Finding the right place to sit while nursing on the go has been crucial for me. I always go for a padded seat, especially as baby gets heavier. I’m quite slight and having an 8kg weight on my pelvis after birth is quite the strain so having a comfy seat is important! I found that if we were on the go and I needed to nurse we would try and find a nice hotel and just get a tea there. Hotel’s tend to have comfortable sofas, soft jazz music (baby loves it!) and normally bar snacks that cater for people with food intolerances (important if baby can’t have dairy like mine!).
I usually had no problems nursing in public, and no one has ever complained. I did get a few snide looks in the beginning from some people, but I just ignored them. We’ve also already taken a trip with baby on the plane, and it went pretty smoothly. Infants under 2 normally sit on a parents lap with their own seat belt attached to yours. I found it easy to nurse this way. It’s advisable to nurse baby on the way up and the way down so that they avoid any ear discomfort. I did this and baby slept the whole flight! Fingers crossed this is a good omen for future travel!
Above: Snoozing soundly on the plane
Most of the above information I learned from La Leche League and KellyMom. La Leche League run local meetings and it’s really helpful even if you don’t go to one, to try and connect with other local nursing mums. I highly recommend the LLL book, The Womanly Art of Breastfeeding. They have a group on Facebook too which is a trove of support from other mamas. Keep it light hearted too, and follow Breastfeeding Mama Talk for fun breastfeeding related memes. Remember that nursing is only a temporary situation. Some mamas are very frustrated with how frequently babies are nursing at the beginning. Rest assured this is because babies have tiny tummies so can only hold a little milk at the beginning! Babies are trying to double their weight in a few months at the beginning so they need to eat very frequently (it will feel like every 20 minutes)! After the first three months (known as the “fourth trimester”) babies are a lot bigger and after four months are nursing less (this does not mean less in quantity, just less in time as they become more efficient at it and explore the world).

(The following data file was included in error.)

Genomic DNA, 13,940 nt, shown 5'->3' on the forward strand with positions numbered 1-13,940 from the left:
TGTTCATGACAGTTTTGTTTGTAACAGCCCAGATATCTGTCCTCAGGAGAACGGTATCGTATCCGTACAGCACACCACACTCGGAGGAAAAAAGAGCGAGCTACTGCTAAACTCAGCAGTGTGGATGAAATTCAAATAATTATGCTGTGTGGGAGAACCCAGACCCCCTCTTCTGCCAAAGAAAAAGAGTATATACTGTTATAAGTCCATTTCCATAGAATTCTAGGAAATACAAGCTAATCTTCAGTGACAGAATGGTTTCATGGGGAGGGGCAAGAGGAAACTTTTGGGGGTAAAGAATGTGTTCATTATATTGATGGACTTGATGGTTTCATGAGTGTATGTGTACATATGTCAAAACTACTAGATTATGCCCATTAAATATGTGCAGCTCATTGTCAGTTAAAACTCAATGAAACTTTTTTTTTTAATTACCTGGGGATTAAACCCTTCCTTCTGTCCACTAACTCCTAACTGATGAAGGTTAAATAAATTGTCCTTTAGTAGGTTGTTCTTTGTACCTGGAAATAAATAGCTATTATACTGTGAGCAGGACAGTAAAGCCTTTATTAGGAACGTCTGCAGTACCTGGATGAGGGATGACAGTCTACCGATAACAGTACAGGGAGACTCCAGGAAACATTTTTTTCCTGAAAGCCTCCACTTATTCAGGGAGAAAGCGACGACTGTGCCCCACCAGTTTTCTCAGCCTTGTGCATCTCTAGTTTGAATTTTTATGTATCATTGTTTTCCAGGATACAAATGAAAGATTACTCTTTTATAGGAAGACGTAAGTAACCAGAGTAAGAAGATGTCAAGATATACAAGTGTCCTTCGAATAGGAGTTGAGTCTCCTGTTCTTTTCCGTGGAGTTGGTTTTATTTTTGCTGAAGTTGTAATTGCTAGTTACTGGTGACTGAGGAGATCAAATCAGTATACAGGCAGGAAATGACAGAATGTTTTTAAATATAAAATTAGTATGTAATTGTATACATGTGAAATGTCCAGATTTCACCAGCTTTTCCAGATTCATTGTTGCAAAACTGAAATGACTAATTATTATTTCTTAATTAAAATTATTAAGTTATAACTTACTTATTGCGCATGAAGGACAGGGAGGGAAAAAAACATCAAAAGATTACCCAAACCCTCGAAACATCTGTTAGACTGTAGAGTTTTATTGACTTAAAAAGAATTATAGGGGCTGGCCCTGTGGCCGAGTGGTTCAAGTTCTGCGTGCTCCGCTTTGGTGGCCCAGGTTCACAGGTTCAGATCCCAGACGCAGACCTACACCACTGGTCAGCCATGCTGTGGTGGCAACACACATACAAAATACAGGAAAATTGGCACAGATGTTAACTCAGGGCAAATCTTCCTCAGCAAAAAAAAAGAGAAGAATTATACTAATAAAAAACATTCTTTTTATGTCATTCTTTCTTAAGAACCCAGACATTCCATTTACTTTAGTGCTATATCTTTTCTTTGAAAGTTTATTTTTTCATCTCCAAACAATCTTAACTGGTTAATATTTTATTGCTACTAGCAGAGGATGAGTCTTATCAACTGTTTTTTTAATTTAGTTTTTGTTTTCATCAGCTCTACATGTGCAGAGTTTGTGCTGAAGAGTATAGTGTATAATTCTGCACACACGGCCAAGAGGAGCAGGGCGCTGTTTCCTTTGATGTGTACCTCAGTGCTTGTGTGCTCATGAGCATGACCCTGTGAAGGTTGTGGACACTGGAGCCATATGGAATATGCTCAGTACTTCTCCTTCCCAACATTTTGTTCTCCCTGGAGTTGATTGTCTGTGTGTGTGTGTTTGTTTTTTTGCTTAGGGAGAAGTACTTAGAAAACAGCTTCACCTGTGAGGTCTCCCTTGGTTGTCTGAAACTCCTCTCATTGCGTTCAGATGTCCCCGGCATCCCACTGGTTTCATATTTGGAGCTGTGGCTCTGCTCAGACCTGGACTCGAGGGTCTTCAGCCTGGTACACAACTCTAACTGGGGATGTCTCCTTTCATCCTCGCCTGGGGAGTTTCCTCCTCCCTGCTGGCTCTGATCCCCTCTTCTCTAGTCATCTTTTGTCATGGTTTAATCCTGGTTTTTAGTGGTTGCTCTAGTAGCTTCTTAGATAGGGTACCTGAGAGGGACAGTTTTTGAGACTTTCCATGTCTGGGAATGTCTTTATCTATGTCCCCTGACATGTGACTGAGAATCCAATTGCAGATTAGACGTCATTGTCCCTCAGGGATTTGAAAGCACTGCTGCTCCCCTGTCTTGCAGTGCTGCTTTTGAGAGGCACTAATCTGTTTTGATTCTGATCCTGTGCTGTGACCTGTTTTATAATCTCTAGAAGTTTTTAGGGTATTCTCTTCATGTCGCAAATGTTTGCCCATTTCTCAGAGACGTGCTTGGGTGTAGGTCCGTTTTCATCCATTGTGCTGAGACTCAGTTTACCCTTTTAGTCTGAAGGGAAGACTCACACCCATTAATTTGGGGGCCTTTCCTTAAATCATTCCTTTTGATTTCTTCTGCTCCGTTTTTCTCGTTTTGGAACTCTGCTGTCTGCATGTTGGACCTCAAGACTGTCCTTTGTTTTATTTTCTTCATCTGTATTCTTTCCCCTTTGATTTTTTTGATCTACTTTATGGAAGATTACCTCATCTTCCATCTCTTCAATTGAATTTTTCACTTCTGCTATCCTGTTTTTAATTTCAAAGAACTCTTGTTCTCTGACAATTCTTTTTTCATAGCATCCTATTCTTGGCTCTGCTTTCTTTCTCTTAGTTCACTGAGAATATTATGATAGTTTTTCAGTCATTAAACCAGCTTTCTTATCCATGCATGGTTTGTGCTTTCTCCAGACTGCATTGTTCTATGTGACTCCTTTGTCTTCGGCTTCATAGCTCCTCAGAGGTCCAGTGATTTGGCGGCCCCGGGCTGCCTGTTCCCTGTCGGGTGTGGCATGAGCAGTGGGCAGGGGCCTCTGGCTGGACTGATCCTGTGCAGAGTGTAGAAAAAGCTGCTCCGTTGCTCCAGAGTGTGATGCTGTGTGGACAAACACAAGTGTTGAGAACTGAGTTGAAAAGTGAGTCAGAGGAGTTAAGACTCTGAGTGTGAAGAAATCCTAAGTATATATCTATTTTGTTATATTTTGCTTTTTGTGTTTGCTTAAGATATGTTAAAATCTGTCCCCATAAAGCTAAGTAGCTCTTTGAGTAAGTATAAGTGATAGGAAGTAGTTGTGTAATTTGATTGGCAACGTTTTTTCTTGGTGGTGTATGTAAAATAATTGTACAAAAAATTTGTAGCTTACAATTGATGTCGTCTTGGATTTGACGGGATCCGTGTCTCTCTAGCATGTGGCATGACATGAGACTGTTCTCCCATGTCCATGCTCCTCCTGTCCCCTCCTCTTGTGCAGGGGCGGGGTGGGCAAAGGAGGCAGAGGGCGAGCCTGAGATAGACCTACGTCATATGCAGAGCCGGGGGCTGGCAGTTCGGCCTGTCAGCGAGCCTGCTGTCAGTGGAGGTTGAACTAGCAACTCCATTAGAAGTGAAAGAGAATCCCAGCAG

Above: Fun nursing on the Iron throne as Danerys and her baby dragon